Author: foundmessiahdotcom

South Carolina’s Only Billionaire is a Jewish Woman: Anita Zucker

The daughter of Holocaust survivors, Anita Zucker was born Anita Goldberg in 1952. After getting an undergraduate degree from the University of Florida and a Master of Arts from the University of North Florida, Anita married Jerry Zucker and moved to the Charleston, South Carolina in 1978.

Together the couple started their family business InterTech in 1982. Over the years the company succeeded fabulously, and now owns the Carolina Stingrays hockey team, the Carolina Ice Palace, and some local restaurants. When her husband died in 2008 Anita took over as the first, and so far, only, woman to hold the job of chairperson of the Hudson’s Bay Company.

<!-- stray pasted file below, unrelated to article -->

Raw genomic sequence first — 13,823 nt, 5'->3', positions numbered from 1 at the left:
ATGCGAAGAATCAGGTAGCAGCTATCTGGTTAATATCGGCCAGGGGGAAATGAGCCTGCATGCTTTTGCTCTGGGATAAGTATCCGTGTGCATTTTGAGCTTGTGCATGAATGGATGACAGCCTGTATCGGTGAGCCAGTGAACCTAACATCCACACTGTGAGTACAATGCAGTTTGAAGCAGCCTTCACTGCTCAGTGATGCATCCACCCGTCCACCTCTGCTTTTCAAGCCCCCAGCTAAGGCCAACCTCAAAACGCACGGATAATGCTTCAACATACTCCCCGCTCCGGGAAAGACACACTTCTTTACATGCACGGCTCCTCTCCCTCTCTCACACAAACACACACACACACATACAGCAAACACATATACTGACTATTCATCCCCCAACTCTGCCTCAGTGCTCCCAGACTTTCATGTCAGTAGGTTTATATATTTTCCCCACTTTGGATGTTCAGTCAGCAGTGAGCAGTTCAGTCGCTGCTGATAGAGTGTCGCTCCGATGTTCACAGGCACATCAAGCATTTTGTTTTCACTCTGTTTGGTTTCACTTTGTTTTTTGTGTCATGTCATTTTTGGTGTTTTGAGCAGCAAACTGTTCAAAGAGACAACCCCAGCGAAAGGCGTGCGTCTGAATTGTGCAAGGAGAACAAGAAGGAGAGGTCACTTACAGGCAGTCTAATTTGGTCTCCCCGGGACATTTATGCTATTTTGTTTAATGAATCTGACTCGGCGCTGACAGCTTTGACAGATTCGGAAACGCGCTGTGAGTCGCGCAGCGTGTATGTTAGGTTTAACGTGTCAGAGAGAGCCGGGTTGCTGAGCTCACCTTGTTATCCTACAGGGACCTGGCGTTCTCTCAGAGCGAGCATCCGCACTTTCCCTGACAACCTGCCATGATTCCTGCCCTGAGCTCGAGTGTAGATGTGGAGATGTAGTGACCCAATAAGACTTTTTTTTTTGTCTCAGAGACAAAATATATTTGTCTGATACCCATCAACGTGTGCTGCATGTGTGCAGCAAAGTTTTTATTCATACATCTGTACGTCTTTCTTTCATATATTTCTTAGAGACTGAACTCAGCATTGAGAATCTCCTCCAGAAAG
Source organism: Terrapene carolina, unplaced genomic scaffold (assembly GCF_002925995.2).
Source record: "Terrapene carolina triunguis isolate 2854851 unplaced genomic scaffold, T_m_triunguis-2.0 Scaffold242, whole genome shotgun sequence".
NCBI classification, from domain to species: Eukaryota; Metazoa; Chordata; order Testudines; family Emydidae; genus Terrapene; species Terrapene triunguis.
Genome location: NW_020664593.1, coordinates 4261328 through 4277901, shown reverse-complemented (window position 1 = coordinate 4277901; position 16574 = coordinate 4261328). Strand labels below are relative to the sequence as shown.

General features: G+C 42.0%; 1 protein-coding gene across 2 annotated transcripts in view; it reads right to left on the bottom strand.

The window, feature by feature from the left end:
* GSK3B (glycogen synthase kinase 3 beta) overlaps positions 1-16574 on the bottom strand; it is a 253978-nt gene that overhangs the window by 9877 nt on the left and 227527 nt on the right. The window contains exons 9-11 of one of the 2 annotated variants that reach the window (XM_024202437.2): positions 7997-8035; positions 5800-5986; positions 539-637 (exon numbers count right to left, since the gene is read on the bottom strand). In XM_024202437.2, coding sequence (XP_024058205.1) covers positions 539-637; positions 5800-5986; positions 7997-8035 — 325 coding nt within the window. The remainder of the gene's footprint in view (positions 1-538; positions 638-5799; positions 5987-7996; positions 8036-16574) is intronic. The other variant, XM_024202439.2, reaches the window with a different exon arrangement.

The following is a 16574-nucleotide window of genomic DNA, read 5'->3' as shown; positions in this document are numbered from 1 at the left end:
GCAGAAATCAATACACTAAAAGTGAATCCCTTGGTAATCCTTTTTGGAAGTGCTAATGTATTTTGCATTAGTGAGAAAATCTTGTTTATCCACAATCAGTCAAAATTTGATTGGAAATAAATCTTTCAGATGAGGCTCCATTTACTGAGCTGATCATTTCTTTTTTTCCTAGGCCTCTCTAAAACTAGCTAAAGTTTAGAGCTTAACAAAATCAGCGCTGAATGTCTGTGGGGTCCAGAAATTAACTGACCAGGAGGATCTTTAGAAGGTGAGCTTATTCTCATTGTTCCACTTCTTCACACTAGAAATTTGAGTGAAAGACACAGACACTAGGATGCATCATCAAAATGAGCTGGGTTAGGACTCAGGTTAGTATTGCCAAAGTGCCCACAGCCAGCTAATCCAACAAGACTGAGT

Anita’s net worth is estimated to be about $2.5 billion, but she often states that she would rather be known for her good works than for her vast wealth. Explaining that her and her husband embraced the concept of “tikkun olam,” repairing the world, she said:

“They only see dollar signs. They don’t look at what is behind that,” she says. “I don’t want to be in the news because of money.”

As such, Anita has become one of the most active philanthropist in the region, sitting on many boards and pledging many dollars to good causes. She pledged $1 million to Lowcountry Giving Day, and is on the boards of:

• Charleston Metro Chamber of Commerce
• Trident United Way
• MUSC Foundation
• Porter-Gaud School
• Coastal Community Foundation
and many more.

“I invest in people,” Zucker says. “I want to help people’s lives get better.”

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The Stanley C. Golder Leadership Award